gay. There's a shower scene with all these good-looking, muscular young steel workers who are completely bare assed. And then they're all oiled up and twisting valves and knobs. I'd missed this completely when I was doing the video. I just thought it was like The Deer Hunter
This is the biggest hit to mention the state of Pennsylvania in the lyric ("for the Pennsylvania we never found"). Darryl Worley's "Have You Forgotten?
," a 2003 song about the September 11 attacks, was the next hit to mention the state.
Producer Phil Ramone and engineer Jim Boyer searched high and low for the steam whistle and industrial sounds that open the track. After listening to stock sound effects and searching real factories and industrial sites to no avail, they finally found the right sounds in their own backyard. Ramone recalled in his 2007 book, Making Records: The Scenes Behind The Music, "We finally found a steam shovel working on a skyscraper near the studio; the natural echoes of the buildings surrounding the construction zone are what gave us the huge sound you hear on the record."
The pile driver effect also took some creative engineering. According to drummer Liberty DeVitto, they found a stock sound effect that was too thin and needed bulking up, so he brought out his box of tricks.
"Near my drums was a box of small percussion instruments that came from Studio Instrument Rental: cowbells, maracas, triangles, and such," he explained in Making Records. "The box was always in the way, and I had noticed that whenever I picked it up, the instruments tipped to one side. All of them banging together made an elongated 'Shhhheeeooow' sound - it was very sibilant. When Phil was talking about the pile driver effect, I ran over to the box and tipped it on its side. 'How's this?' I asked.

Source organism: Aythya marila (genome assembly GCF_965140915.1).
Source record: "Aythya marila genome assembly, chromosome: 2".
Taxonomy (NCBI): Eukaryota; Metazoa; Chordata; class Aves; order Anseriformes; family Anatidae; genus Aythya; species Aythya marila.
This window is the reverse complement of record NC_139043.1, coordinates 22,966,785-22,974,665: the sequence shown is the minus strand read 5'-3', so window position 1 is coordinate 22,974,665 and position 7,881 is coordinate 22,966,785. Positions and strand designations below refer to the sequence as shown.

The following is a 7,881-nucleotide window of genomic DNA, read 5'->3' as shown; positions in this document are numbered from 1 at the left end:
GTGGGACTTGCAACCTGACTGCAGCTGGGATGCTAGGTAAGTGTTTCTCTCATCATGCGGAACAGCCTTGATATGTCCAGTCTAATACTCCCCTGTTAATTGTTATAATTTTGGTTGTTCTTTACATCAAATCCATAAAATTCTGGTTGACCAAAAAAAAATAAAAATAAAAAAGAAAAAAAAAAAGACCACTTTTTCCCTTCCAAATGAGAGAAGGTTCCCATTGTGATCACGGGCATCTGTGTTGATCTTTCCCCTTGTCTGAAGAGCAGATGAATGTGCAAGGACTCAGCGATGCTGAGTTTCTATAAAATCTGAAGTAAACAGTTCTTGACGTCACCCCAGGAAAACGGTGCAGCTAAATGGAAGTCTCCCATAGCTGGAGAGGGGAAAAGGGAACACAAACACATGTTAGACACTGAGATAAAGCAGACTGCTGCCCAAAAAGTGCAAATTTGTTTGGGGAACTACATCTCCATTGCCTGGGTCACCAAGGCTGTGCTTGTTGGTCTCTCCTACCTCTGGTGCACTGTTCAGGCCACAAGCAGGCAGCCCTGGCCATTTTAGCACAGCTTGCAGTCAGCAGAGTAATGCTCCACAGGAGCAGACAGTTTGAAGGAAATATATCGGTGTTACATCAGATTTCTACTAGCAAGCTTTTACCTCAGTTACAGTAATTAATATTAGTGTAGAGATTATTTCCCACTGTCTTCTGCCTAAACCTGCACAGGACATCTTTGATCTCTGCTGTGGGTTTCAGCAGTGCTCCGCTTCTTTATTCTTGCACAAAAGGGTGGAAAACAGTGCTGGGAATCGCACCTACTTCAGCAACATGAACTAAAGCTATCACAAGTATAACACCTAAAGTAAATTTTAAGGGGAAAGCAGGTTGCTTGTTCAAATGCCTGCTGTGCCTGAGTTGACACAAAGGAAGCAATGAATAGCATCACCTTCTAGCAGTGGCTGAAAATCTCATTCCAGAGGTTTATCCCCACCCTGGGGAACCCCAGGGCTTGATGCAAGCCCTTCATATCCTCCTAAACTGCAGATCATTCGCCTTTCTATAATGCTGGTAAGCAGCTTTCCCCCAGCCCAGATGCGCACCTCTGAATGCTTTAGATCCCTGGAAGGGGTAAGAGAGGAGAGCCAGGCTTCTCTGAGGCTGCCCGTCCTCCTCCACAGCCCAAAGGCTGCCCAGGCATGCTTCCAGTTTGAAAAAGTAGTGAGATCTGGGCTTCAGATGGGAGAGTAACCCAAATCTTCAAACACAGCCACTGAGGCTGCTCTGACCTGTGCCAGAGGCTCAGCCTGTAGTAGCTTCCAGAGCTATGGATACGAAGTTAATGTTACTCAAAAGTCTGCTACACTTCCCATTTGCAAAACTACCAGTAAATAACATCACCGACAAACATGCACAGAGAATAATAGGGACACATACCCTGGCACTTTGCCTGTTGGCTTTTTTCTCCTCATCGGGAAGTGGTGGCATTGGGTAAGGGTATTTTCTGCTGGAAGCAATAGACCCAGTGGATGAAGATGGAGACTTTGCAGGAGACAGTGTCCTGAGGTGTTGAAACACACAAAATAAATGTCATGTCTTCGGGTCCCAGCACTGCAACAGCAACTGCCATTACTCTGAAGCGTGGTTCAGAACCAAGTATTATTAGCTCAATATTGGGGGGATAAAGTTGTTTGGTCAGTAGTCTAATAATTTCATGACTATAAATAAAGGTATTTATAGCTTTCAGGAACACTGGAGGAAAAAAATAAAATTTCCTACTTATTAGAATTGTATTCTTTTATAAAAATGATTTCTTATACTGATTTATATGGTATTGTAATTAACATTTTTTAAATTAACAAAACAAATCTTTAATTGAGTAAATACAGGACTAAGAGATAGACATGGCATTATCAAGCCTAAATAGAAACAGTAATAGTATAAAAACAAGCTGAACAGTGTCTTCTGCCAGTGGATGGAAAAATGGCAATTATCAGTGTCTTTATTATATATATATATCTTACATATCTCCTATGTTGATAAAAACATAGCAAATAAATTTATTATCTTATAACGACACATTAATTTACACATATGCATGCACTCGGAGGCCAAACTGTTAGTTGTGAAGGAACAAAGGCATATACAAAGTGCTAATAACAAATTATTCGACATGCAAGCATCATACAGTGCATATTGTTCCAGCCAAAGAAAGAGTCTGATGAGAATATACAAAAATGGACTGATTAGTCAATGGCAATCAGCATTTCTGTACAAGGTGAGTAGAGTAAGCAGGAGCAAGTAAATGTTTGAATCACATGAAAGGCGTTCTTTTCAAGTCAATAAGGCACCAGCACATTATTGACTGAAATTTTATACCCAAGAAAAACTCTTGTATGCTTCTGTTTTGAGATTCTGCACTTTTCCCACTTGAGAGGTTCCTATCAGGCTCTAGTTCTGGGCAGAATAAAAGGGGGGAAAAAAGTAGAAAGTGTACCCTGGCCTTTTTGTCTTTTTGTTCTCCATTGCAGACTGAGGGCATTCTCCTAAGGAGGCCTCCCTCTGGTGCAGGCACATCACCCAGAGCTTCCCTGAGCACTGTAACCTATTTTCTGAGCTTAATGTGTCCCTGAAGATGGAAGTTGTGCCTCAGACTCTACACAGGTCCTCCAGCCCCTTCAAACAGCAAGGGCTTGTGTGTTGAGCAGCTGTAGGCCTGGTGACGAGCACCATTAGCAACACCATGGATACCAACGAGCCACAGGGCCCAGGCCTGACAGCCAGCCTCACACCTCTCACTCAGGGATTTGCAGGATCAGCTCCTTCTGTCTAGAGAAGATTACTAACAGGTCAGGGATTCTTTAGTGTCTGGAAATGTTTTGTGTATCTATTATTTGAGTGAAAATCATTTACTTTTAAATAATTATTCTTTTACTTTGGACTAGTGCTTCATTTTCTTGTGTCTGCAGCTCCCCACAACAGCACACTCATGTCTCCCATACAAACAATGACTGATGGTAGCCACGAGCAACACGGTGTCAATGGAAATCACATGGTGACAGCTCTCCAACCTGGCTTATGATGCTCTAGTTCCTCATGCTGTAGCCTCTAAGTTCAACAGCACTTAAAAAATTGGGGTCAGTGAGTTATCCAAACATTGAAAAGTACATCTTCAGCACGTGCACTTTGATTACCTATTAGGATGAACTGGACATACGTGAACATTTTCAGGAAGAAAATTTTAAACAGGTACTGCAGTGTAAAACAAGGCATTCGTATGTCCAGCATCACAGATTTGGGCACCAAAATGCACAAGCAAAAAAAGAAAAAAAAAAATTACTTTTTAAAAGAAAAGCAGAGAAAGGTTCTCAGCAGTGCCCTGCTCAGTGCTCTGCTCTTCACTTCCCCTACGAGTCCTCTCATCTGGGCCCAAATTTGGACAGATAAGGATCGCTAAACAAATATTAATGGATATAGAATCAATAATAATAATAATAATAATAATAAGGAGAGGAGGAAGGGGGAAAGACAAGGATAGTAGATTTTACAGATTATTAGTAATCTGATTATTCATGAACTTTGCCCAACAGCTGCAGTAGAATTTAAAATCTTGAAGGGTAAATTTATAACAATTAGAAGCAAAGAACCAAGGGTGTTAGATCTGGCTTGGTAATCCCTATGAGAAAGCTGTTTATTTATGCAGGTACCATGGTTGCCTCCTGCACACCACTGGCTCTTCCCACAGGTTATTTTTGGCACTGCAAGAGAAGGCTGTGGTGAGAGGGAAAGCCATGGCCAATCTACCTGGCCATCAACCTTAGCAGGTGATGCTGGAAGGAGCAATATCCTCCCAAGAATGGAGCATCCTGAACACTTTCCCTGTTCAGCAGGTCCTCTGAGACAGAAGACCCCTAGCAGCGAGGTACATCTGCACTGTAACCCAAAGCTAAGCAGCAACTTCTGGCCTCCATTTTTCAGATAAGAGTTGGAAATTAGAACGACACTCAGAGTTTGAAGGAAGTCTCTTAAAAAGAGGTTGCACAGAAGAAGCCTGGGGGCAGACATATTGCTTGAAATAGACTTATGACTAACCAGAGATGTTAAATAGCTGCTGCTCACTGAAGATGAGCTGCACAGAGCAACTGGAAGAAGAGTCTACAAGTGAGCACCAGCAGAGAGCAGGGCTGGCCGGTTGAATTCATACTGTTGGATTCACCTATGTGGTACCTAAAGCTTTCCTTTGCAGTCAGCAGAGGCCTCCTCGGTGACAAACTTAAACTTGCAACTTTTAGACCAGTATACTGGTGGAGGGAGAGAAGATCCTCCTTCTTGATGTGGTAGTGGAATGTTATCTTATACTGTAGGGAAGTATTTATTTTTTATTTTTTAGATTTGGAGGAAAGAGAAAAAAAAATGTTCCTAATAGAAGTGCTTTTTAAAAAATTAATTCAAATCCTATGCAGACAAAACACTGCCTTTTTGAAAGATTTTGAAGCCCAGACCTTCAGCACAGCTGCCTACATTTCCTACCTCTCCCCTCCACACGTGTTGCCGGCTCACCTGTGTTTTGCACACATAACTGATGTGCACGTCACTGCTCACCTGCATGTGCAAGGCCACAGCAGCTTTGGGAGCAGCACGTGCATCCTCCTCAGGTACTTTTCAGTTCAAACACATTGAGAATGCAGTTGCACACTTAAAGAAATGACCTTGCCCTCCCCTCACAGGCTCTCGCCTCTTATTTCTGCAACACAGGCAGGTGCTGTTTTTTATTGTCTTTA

Phil liked it, and when you hear the pile driver effect on 'Allentown,' the weird sloping sound is me, jumping up and down so that all of the percussion instruments in the box would crash together on the beat. When we later opened the box, we found that all of the stuff inside had been smashed to bits."
With his previous album, Glass Houses, Joel had a specific idea to make a rock-and-roll record that would sound great live. With The Nylon Curtain, he wanted to use the studio as an instrument and create unusual sounds and textures to bring the songs to life. He told his producer, "I want to make a good 'headphones album,' and use exotic instrumentation and layering the way the Beatles did."
Ramone was up to the task. He explained: "To help create the rich aural experience that Billy had dreamed of we used vocal treatments and sound effects liberally on The Nylon Curtain, and imbued it with an abundance of odd instrumental textures. We broke our own mold with The Nylon Curtain; it was our form of musical expressionism, and the closest we came to approaching a concept album."
This was parodied as "Alantown" in the 2011 comedy The Hangover Part II as Stu (Ed Helms) details all the ways that Alan (Zach Galifianakis) has gotten their friend group into trouble. He sings:
We're living here in Alantown
And he's driven our lives into the ground.
When we woke up we were wasted and drunk
Phil got shot, we got beaten by a monk
This was used in the 2017 documentary Billboard Boys.